Moyoco Anno: I received a surprising number of letters and emails from people about "Hataraki Man." There are people, men and women, who said "I am working in a similar situation, I face this kind of situation all the time, and reading your comic really gave me energy, it really encouraged me." And I have also gotten letters from people who were working desperately hard, and trying, and actually letters from people who said, "I am writing to you from the hospital because I worked and worked and worked and it just did me in."

And that letter, the one that said "I am writing from the hospital," that became part of one of the stories in "Hataraki Man."

When I wrote "Happy Mania,"> I was writing the character as a cautionary tale, as an example of someone you should not be like, and I got lots of letters saying "Yay, she's just like me!" or "I'm exactly like Kayoko Shigeta." My message did not get through, and I was quite disappointed.

MTV Geek: Why did you decide to write "Sugar Sugar Rune"? Why did you think it would be interesting to write a manga for children?

Moyoco Anno: I wrote "Sugar Sugar Rune" for "Nakayoshi," which is a comics magazine for girls from six to about 12. I noticed that comics for this age group now are almost all romantic. When I was that age, I read a lot of manga, there were different types of manga, and I was very inspired. It led me to want to become a manga artist. It really made me think of so many things, it was so aspirational, in ways. I didn't really see comics that were like that any more, and I thought, "I would really like to write something that gives people that same feeling I had as a child." All the other series I am writing were series that magazines approached me and asked me to write for them, but this one, I went up to them and said "I really want to write a children's comic."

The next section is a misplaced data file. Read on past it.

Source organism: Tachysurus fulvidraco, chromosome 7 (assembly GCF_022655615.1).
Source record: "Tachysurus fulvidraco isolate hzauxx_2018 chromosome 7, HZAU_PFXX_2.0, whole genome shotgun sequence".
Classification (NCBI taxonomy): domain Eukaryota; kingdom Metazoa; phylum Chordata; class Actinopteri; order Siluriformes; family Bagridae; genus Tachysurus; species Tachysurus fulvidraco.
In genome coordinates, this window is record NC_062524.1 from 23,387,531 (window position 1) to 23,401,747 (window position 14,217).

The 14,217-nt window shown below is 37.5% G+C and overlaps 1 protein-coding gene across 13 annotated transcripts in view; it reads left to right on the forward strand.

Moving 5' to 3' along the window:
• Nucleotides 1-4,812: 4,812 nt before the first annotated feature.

Also, with "Nakayoshi" they are all stories for children, but I noticed that at the time all the artists were kind of childish people writing for children. I think there wasn't a lot of thought behind some of the work and so they would draw or write sexual things in a way that I didn't think was really appropriate for the story or that audience. I have sex in my works for adult people, that is fine but I wanted to write as an adult for children without having any of that at all.

It had been a while since I read "Nakayoshi," and I picked up an issue and I was stunned.

MTV Geek: And now I want to ask the same question about a very different book, "Sakuran." Again, why were you interested in a historical manga?

Moyoco Anno: To a certain extent I was writing series and I was tailoring them to that magazine, so for "Morning" [Magazine], OK, [I will write about] working people. But I came to a point where I thought OK, I am going to write something I really want to write. I am interested in kimono, I don't necessarily know a ton, but I like the Edo period, and I knew it would involve research. And also I felt that the lives of women had as prostitutes during the Edo period and my life as a manga artist had certain parallels.

MTV Geek: How so?

Moyoco Anno: Magazines that do comics serials, there is fierce competition [among artists] to get in them, but the flip side is that the sales of these magazines really depends on the big stars, and that is a parallel to the teahouse system in the Edo period.